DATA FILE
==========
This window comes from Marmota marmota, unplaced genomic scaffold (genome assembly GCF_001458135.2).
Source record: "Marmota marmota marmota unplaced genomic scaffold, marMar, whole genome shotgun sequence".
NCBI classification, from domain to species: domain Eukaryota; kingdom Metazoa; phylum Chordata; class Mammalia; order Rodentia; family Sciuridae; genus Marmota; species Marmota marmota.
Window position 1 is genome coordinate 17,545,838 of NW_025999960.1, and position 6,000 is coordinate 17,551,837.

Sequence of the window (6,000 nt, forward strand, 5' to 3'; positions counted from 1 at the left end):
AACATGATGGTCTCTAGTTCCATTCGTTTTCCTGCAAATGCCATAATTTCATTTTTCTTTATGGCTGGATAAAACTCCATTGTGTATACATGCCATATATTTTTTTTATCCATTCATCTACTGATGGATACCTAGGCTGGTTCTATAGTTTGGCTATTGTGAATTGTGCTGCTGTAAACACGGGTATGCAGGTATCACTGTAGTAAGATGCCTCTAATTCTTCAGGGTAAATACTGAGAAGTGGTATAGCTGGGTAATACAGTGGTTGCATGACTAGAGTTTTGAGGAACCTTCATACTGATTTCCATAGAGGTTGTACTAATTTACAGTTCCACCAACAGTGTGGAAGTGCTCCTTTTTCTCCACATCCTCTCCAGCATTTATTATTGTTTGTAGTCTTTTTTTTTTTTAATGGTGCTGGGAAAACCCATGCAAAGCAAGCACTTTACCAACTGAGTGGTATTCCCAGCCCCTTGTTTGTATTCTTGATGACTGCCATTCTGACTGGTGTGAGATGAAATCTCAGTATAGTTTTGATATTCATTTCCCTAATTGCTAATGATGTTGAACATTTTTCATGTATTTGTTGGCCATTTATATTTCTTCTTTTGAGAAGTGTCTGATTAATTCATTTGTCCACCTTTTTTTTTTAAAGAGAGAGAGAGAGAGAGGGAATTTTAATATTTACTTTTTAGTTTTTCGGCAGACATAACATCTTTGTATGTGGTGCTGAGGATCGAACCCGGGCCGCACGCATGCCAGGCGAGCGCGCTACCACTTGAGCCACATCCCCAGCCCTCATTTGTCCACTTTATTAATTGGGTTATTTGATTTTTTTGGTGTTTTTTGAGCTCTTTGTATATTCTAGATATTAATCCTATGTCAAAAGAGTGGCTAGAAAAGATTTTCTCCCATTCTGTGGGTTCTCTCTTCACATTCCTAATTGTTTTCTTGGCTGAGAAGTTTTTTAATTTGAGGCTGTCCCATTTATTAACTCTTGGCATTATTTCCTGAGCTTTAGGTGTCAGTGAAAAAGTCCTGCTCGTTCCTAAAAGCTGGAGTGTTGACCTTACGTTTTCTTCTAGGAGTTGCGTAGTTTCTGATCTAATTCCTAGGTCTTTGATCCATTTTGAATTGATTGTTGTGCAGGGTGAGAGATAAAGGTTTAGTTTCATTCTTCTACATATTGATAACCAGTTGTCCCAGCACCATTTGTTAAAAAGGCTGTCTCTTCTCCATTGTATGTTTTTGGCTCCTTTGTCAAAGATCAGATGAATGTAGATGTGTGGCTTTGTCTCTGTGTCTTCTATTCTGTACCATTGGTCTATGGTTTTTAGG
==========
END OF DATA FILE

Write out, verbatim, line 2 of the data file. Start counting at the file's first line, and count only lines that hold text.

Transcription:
Source record: "Marmota marmota marmota unplaced genomic scaffold, marMar, whole genome shotgun sequence".